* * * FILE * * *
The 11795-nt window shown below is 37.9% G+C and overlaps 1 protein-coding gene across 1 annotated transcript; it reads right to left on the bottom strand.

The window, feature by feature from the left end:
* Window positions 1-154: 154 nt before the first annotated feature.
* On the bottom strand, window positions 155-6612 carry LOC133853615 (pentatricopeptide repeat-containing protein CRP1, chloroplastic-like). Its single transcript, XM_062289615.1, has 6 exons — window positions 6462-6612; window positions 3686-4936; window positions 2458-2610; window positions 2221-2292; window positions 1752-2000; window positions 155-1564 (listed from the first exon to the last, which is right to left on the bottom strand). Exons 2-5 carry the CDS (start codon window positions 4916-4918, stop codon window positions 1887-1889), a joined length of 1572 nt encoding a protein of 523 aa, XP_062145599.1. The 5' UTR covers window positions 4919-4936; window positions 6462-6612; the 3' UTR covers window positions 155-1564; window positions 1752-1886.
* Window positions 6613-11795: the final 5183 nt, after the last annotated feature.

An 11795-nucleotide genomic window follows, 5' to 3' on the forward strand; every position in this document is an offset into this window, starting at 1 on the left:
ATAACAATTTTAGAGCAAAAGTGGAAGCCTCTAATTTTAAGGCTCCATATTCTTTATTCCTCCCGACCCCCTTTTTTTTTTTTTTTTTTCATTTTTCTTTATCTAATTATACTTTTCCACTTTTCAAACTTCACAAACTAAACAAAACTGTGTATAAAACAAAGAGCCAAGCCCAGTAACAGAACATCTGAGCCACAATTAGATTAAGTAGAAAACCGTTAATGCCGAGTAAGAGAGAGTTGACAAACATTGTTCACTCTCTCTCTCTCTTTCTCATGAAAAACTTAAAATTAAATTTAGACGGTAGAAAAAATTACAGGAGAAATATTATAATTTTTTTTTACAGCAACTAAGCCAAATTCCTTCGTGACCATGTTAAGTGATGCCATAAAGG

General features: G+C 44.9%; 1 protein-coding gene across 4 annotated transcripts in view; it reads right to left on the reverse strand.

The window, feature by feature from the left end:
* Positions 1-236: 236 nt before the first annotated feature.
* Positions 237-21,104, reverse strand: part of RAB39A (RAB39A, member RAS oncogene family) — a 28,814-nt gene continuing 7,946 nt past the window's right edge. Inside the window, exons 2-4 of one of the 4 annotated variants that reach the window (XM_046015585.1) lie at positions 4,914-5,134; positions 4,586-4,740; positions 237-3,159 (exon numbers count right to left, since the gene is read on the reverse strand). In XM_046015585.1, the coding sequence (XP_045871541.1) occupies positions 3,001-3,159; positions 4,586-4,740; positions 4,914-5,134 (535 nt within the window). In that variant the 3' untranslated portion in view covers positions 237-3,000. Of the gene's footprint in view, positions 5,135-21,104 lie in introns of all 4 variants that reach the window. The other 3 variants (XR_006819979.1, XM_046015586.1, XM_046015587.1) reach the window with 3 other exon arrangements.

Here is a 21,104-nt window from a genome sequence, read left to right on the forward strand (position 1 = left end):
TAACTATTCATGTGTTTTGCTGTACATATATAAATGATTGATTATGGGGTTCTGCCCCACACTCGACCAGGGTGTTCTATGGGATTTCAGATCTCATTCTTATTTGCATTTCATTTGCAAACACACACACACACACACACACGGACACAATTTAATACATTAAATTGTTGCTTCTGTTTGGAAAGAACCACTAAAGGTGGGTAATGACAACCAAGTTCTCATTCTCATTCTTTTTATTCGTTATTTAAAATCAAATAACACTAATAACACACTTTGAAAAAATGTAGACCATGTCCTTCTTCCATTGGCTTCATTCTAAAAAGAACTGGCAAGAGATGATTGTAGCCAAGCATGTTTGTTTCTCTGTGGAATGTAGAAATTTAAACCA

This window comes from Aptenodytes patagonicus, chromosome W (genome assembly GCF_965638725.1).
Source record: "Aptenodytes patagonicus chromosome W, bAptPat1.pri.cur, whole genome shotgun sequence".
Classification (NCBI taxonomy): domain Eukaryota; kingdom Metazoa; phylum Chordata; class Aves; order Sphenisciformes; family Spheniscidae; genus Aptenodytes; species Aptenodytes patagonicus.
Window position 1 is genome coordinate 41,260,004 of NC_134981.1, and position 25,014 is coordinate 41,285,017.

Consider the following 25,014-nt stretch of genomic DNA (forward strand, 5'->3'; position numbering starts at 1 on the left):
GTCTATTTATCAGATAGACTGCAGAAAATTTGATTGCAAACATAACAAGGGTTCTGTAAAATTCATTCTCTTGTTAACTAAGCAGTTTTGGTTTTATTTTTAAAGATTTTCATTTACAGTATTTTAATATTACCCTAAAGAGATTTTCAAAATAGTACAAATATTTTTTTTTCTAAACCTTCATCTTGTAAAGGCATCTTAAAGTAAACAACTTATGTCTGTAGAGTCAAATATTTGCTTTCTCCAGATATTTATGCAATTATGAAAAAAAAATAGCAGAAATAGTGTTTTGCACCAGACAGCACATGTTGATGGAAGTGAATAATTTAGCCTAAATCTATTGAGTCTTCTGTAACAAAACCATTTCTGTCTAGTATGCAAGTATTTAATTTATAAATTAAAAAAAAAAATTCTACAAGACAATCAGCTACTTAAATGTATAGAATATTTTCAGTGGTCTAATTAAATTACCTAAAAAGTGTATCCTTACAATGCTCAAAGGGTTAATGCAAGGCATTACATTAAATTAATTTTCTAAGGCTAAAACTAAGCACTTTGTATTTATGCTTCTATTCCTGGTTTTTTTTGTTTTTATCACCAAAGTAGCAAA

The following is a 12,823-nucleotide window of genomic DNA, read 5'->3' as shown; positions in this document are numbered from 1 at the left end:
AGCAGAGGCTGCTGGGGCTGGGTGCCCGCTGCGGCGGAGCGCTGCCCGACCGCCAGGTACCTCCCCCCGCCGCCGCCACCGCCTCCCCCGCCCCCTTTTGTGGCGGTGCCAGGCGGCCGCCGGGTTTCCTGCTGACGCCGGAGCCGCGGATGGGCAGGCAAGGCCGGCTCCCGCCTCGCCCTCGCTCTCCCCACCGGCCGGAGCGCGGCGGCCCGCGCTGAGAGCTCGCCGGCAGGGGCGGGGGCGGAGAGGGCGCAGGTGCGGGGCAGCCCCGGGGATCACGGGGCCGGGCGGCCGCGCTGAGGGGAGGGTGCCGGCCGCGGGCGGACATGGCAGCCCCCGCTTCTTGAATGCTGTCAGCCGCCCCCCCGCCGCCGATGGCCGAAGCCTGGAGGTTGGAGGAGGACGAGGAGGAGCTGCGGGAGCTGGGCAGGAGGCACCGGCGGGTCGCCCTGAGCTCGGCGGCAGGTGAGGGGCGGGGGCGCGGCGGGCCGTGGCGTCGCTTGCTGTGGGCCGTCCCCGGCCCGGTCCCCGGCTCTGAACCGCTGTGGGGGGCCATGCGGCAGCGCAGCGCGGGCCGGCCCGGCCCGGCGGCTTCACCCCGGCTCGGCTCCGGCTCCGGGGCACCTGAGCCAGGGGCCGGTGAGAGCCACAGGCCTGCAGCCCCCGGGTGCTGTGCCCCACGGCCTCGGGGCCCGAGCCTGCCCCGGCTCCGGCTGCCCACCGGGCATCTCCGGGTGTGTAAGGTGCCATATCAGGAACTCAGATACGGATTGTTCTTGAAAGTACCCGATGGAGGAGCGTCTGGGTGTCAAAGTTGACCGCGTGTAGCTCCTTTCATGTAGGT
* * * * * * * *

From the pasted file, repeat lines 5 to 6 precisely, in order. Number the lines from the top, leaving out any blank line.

* Window positions 6613-11795: the final 5183 nt, after the last annotated feature.

An 11795-nucleotide genomic window follows, 5' to 3' on the forward strand; every position in this document is an offset into this window, starting at 1 on the left: